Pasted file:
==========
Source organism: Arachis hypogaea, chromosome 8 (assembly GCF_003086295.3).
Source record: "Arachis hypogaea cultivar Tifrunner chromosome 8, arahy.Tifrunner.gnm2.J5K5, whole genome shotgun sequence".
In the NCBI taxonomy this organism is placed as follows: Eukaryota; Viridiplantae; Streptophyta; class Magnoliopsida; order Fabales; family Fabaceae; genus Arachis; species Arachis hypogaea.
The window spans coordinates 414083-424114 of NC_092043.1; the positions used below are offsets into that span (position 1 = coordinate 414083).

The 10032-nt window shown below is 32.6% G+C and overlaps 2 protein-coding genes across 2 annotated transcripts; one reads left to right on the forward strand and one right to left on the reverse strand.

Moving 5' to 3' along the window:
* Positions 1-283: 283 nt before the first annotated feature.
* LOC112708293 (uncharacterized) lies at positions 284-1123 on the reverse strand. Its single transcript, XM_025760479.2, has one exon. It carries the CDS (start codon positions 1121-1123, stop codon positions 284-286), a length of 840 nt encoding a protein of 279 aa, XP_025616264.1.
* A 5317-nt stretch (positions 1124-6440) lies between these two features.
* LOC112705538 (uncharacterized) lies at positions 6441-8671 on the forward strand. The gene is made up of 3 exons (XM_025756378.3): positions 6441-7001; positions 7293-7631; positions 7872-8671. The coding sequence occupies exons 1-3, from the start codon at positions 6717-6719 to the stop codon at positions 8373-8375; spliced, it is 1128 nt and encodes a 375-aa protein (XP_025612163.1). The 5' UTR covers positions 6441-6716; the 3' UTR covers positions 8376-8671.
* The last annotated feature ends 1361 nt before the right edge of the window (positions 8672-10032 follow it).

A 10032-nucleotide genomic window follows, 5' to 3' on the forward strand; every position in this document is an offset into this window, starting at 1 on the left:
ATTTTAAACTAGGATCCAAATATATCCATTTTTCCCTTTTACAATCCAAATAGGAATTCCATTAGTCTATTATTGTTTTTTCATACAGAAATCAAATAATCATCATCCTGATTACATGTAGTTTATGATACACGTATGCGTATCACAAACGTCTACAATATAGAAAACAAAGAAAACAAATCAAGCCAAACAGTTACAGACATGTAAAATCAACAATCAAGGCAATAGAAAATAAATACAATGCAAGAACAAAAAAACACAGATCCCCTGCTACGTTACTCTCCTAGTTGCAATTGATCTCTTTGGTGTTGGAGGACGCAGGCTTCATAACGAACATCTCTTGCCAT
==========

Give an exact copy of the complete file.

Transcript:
Source organism: Arachis hypogaea, chromosome 8 (assembly GCF_003086295.3).
Source record: "Arachis hypogaea cultivar Tifrunner chromosome 8, arahy.Tifrunner.gnm2.J5K5, whole genome shotgun sequence".
In the NCBI taxonomy this organism is placed as follows: Eukaryota; Viridiplantae; Streptophyta; class Magnoliopsida; order Fabales; family Fabaceae; genus Arachis; species Arachis hypogaea.
The window spans coordinates 414083-424114 of NC_092043.1; the positions used below are offsets into that span (position 1 = coordinate 414083).

The 10032-nt window shown below is 32.6% G+C and overlaps 2 protein-coding genes across 2 annotated transcripts; one reads left to right on the forward strand and one right to left on the reverse strand.

Moving 5' to 3' along the window:
* Positions 1-283: 283 nt before the first annotated feature.
* LOC112708293 (uncharacterized) lies at positions 284-1123 on the reverse strand. Its single transcript, XM_025760479.2, has one exon. It carries the CDS (start codon positions 1121-1123, stop codon positions 284-286), a length of 840 nt encoding a protein of 279 aa, XP_025616264.1.
* A 5317-nt stretch (positions 1124-6440) lies between these two features.
* LOC112705538 (uncharacterized) lies at positions 6441-8671 on the forward strand. The gene is made up of 3 exons (XM_025756378.3): positions 6441-7001; positions 7293-7631; positions 7872-8671. The coding sequence occupies exons 1-3, from the start codon at positions 6717-6719 to the stop codon at positions 8373-8375; spliced, it is 1128 nt and encodes a 375-aa protein (XP_025612163.1). The 5' UTR covers positions 6441-6716; the 3' UTR covers positions 8376-8671.
* The last annotated feature ends 1361 nt before the right edge of the window (positions 8672-10032 follow it).

A 10032-nucleotide genomic window follows, 5' to 3' on the forward strand; every position in this document is an offset into this window, starting at 1 on the left:
ATTTTAAACTAGGATCCAAATATATCCATTTTTCCCTTTTACAATCCAAATAGGAATTCCATTAGTCTATTATTGTTTTTTCATACAGAAATCAAATAATCATCATCCTGATTACATGTAGTTTATGATACACGTATGCGTATCACAAACGTCTACAATATAGAAAACAAAGAAAACAAATCAAGCCAAACAGTTACAGACATGTAAAATCAACAATCAAGGCAATAGAAAATAAATACAATGCAAGAACAAAAAAACACAGATCCCCTGCTACGTTACTCTCCTAGTTGCAATTGATCTCTTTGGTGTTGGAGGACGCAGGCTTCATAACGAACATCTCTTGCCAT